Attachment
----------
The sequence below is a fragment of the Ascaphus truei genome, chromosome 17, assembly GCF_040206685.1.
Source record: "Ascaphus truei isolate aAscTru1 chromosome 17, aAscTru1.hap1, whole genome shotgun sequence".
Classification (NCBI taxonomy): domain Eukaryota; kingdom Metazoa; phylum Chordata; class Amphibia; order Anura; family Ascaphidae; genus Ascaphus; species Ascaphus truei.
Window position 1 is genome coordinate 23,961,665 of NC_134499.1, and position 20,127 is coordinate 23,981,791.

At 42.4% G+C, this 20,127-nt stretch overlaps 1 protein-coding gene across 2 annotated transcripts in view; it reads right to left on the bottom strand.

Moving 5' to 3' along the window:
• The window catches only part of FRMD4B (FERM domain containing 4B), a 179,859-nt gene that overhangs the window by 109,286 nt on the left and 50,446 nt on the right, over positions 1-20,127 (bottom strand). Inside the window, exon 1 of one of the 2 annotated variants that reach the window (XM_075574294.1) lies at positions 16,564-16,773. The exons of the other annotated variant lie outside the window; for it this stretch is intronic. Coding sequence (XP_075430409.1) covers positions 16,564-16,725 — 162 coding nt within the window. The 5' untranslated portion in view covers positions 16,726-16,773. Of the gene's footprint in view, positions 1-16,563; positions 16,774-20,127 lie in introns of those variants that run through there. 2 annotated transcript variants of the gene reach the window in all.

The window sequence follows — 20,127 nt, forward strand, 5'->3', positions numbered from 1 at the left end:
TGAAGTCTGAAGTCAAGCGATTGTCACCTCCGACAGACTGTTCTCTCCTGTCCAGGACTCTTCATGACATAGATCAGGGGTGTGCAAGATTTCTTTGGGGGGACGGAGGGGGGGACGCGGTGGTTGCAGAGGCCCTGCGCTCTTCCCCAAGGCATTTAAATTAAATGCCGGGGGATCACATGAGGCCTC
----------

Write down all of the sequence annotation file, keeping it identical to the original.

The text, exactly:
The sequence below is a fragment of the Ascaphus truei genome, chromosome 17, assembly GCF_040206685.1.
Source record: "Ascaphus truei isolate aAscTru1 chromosome 17, aAscTru1.hap1, whole genome shotgun sequence".
Classification (NCBI taxonomy): domain Eukaryota; kingdom Metazoa; phylum Chordata; class Amphibia; order Anura; family Ascaphidae; genus Ascaphus; species Ascaphus truei.
Window position 1 is genome coordinate 23,961,665 of NC_134499.1, and position 20,127 is coordinate 23,981,791.

At 42.4% G+C, this 20,127-nt stretch overlaps 1 protein-coding gene across 2 annotated transcripts in view; it reads right to left on the bottom strand.

Moving 5' to 3' along the window:
• The window catches only part of FRMD4B (FERM domain containing 4B), a 179,859-nt gene that overhangs the window by 109,286 nt on the left and 50,446 nt on the right, over positions 1-20,127 (bottom strand). Inside the window, exon 1 of one of the 2 annotated variants that reach the window (XM_075574294.1) lies at positions 16,564-16,773. The exons of the other annotated variant lie outside the window; for it this stretch is intronic. Coding sequence (XP_075430409.1) covers positions 16,564-16,725 — 162 coding nt within the window. The 5' untranslated portion in view covers positions 16,726-16,773. Of the gene's footprint in view, positions 1-16,563; positions 16,774-20,127 lie in introns of those variants that run through there. 2 annotated transcript variants of the gene reach the window in all.

The window sequence follows — 20,127 nt, forward strand, 5'->3', positions numbered from 1 at the left end:
TGAAGTCTGAAGTCAAGCGATTGTCACCTCCGACAGACTGTTCTCTCCTGTCCAGGACTCTTCATGACATAGATCAGGGGTGTGCAAGATTTCTTTGGGGGGACGGAGGGGGGGACGCGGTGGTTGCAGAGGCCCTGCGCTCTTCCCCAAGGCATTTAAATTAAATGCCGGGGGATCACATGAGGCCTC